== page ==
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Rafi Ahmed Kidwai (18 February 1894 – 24 October 1954) was a politician, an Indian independence activist and a socialist, sometimes described as an Islamic socialist He hailed from Barabanki District of United Provinces, now Uttar Pradesh, in north India.

Rafi Ahmed Kidwai
Rafi Ahmed Kidwai 1969 stamp of India.jpg
Kidwai on a 1969 stamp of India
Personal details
Born18 February 1894
Barabanki, North-West Provinces, British India
Died24 October 1954 (aged 60)
EducationAligarh Muslim University

Early lifeEdit

Rafi Ahmed was born in the village of Masauli, in Barabanki district (now in Uttar Pradesh).[1] Rafi had four younger brothers, including Shafi, who was married to the communist activist and writer Anis Kidwai, a Rajya Sabha member. They were the grandparents of Ayesha Kidwai, a communist and feminist ideologue active in politics at JNU, and of Seema Mustafa, a journalist. The son of another brother, Mehfooz Ahmad, is Fareed Kidwai, a member of the Samajwadi Party and a Minister of State in the Uttar Pradesh government.[citation needed]

Politics (pre-independence)Edit

After attending Muhammadan Anglo-Oriental College in Aligarh, Kidwai entered politics through the Khilafat movement. In the 1926 elections, he was elected to the Central Legislative Assembly as a Swaraj Party candidate from Oudh. He became the Chief Whip of the Swaraj Party in the Assembly. Kidwai's political acumen helped maintain an unity in the party on controversial issues. In 1929, Kidwai was elected the Secretary of the Swaraj Party in the Assembly. He had utmost loyalty towards Moti Lal Nehru. The Indian National Congress made a demand of Purna Swaraj on 19 December 1929 and Mahatma Gandhi launched the Civil Disobedience Movement in January 1930. In January 1940, Kidwai resigned from the Central Legislative Assembly in response to the Purna Swaraj resolution by the Congress Working Committee and plunged into the Civil Disobedience Movement.

After the passage of the Government of India Act 1935, he held an office for the Indian National Congress.

In 1937, Kidwai became a minister for Revenue and Prisons in Govind Ballabh Pant's cabinet in the United Provinces of Agra and Oudh (UP) under the Provincial Autonomy Scheme. Under his stewardship, UP became the first province to curtail the zamindari system. In April 1946, he became the Home Minister of UP.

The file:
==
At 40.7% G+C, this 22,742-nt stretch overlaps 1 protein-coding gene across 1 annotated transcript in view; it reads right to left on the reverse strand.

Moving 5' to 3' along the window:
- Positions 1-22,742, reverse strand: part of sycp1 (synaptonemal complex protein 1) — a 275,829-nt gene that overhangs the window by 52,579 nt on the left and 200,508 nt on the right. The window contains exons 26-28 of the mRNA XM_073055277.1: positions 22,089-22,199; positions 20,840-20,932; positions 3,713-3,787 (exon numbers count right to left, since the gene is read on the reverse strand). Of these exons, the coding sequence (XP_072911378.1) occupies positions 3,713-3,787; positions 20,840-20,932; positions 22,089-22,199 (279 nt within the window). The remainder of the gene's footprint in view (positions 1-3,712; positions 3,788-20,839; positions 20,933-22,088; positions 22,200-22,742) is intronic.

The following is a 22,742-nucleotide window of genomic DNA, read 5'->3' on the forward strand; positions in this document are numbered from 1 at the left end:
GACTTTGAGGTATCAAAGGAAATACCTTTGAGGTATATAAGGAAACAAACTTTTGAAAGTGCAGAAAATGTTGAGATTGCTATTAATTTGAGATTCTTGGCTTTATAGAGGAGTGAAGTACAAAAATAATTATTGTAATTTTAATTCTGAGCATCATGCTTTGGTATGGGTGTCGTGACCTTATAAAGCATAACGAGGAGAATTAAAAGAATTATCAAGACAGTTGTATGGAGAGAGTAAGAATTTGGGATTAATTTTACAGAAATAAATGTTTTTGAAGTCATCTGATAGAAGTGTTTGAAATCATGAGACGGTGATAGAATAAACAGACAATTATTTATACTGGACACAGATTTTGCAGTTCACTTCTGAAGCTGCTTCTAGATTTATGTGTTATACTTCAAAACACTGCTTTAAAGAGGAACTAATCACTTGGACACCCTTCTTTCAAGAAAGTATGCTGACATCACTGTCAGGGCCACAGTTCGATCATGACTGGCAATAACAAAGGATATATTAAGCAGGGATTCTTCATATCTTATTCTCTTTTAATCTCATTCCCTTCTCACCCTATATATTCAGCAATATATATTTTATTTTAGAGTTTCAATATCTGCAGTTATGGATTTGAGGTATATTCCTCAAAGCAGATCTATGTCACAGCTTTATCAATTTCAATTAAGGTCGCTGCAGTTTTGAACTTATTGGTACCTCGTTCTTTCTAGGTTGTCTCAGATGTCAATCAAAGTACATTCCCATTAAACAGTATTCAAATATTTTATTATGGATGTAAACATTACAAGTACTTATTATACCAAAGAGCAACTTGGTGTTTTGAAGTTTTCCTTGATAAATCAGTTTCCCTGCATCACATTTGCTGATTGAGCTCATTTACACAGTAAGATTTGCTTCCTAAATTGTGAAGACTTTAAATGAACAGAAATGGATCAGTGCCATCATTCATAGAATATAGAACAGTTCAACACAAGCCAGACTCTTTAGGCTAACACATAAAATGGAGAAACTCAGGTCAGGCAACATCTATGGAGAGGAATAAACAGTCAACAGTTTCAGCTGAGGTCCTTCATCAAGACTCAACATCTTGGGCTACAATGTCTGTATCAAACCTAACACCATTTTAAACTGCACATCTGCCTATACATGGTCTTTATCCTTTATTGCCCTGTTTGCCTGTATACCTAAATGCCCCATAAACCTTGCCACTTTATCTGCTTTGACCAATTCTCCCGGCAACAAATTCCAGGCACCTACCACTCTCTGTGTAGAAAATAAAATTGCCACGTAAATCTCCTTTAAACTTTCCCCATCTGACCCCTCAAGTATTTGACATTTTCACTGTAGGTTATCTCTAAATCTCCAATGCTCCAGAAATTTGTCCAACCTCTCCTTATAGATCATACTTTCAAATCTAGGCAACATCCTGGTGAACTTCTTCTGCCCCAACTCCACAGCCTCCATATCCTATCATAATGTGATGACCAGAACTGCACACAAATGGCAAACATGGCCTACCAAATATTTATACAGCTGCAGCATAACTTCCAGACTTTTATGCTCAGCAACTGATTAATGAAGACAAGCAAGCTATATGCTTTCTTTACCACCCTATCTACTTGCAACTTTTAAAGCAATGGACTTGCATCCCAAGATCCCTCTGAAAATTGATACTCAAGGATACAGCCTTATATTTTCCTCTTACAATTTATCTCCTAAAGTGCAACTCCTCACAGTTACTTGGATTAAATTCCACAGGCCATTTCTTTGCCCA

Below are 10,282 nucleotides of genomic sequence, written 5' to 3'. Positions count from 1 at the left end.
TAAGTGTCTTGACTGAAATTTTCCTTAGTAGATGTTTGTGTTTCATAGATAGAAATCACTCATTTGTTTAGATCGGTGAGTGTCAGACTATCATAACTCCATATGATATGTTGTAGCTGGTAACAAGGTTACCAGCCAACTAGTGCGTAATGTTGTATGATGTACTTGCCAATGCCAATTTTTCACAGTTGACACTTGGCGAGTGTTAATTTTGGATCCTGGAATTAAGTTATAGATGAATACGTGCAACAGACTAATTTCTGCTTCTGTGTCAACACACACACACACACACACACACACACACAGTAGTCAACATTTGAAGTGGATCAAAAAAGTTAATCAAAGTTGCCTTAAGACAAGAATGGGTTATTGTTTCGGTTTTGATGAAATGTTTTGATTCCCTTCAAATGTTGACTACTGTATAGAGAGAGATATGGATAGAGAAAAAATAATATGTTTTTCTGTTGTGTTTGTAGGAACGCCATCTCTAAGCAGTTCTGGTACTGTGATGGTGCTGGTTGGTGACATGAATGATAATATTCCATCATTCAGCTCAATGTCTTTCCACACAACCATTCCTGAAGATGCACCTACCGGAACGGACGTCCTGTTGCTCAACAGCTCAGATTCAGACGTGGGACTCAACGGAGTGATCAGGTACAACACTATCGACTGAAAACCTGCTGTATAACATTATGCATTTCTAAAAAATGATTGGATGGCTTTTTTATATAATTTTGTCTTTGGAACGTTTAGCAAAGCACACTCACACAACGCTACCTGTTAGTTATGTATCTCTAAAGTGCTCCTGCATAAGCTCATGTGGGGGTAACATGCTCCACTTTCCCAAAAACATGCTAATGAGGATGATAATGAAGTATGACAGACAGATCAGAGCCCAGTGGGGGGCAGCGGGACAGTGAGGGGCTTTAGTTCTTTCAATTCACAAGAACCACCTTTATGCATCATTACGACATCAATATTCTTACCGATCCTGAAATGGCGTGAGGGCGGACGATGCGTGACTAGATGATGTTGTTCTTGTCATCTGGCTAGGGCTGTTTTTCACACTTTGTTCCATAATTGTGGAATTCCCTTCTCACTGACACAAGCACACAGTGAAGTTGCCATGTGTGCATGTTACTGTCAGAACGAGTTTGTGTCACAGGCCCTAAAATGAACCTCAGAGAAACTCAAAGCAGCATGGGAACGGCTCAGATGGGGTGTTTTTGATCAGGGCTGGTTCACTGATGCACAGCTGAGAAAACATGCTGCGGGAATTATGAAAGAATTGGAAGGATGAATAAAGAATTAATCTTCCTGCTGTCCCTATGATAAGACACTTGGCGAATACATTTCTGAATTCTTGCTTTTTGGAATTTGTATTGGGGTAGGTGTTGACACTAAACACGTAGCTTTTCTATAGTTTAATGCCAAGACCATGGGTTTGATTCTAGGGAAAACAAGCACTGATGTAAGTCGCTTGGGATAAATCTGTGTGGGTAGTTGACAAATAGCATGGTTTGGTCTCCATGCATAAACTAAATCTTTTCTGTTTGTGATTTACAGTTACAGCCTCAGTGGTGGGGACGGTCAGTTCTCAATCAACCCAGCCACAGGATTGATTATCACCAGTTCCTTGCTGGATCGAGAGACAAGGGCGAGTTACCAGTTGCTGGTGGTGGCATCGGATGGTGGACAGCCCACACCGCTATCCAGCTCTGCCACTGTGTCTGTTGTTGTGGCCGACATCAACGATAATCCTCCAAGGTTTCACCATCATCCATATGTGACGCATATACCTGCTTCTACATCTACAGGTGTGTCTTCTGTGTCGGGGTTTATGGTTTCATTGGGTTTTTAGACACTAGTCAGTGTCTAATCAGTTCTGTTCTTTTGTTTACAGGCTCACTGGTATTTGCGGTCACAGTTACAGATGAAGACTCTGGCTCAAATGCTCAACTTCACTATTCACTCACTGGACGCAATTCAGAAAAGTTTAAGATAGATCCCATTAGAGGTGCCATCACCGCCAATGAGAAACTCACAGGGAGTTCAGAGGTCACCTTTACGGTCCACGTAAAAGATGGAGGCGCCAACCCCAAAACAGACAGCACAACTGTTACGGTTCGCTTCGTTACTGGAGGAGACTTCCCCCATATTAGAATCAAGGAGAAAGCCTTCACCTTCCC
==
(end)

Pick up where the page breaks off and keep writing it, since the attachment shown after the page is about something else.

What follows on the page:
Politics (post-independence)Edit

Kidwai was a major ally of Jawaharlal Nehru, the first Prime Minister of India. After India gained independence from the British Raj in 1947, Kidwai became India's first Minister for Communications. (Kidwai and Abul Kalam Azad were the two Muslims in Nehru's central cabinet.)

After the first general elections in 1952, Mr.Kidwai elected from Bahraich. Nehru entrusted Kidwai with the portfolio of Food and Agriculture at a time when there was food rationing in the country.


Kidwai died in Delhi on 24 October 1954. He had heart failure after experiencing an attack of asthma while delivering a speech. His burial site, at his home village, was covered by a Mughal-style mausoleum.[1]

According to historian Paul Brass, "A formidable fund-raiser for Congress movements and elections, he distributed his largesse to all and sundry, but died in debt, leaving behind only a decaying house in his home village."[1]


The Rafi Ahmed Kidwai Award was created in 1956 by the Indian Council of Agricultural Research (ICAR) in 1956 to recognize Indian researchers in the agricultural field. Awards are distributed every second year, and take the form of medals, citations, and cash prizes.[2]

In November 2011, the Postal Staff College in Ghaziabad was named as the Rafi Ahmed Kidwai National Postal Academy.[3] There is also a street named after him in Kolkata,[4] statues in Indira Nagar,Mumbai, Lucknow and Krishi Bhawan, New Delhi,[citation needed] and the Rafi Ahmed Kidwai Inter College in Hardoi district.[citation needed]

The Parliament of India has a portrait of Kidwai in a Committee Room.[5]

Kidwai Memorial Institute of Oncology is named after him. He played a major role in donating 20 acres of the campus land and Rs. 100,000 for the radiotherapy machine.[citation needed]


  1. ^ a b c "Kidwai, Rafi Ahmad (1894–1954)". Oxford Dictionary of National Biography (online ed.). Oxford University Press. doi:10.1093/ref:odnb/94954.(Subscription or UK public library membership required.)
  2. ^ "Merits & Awards". Archived from the original on 3 June 2008. Retrieved 3 September 2008.
  3. ^ A. Kumaraswamy (31 October 2011) rename of the Postal Staff College India. Ministry of Communications & IT, Government of India.
  4. ^ "Kolkata Yellow Pages". Retrieved 13 December 2011.
  5. ^ Rafi Ahmed Kidwai.

Further readingEdit

  • M. Bassien, ed., Who's who in legislature, 1 (1953)
  • M. Weiner, Party politics in India: the development of a multi-party system (1957)
  • P. N. Chopra, Rafi Ahmad Kidwai: his life and work (1960)
  • S. Sunder and S. Shyam, Political life of Pandit Govind Ballabh Pant, 1: 1887–1945 (1960)
  • Sampurnanand, Memories and reflections (1962)
  • A. P. Jain, Rafi Ahmad Kidwai: a memoir of his life and times (1965)
  • P. R. Brass, Factional politics in an Indian state: the Congress Party in Uttar Pradesh (1966)
  • S. Gopal, Jawaharlal Nehru: a biography, 2: 1947–1956 (1979)
  • V. Menon, From movement to government: the Congress in the United Provinces, 1937–42 (2003)
  • M. Hasan, From pluralism to separatism: qasbas in colonial Awadh (2004)

External linksEdit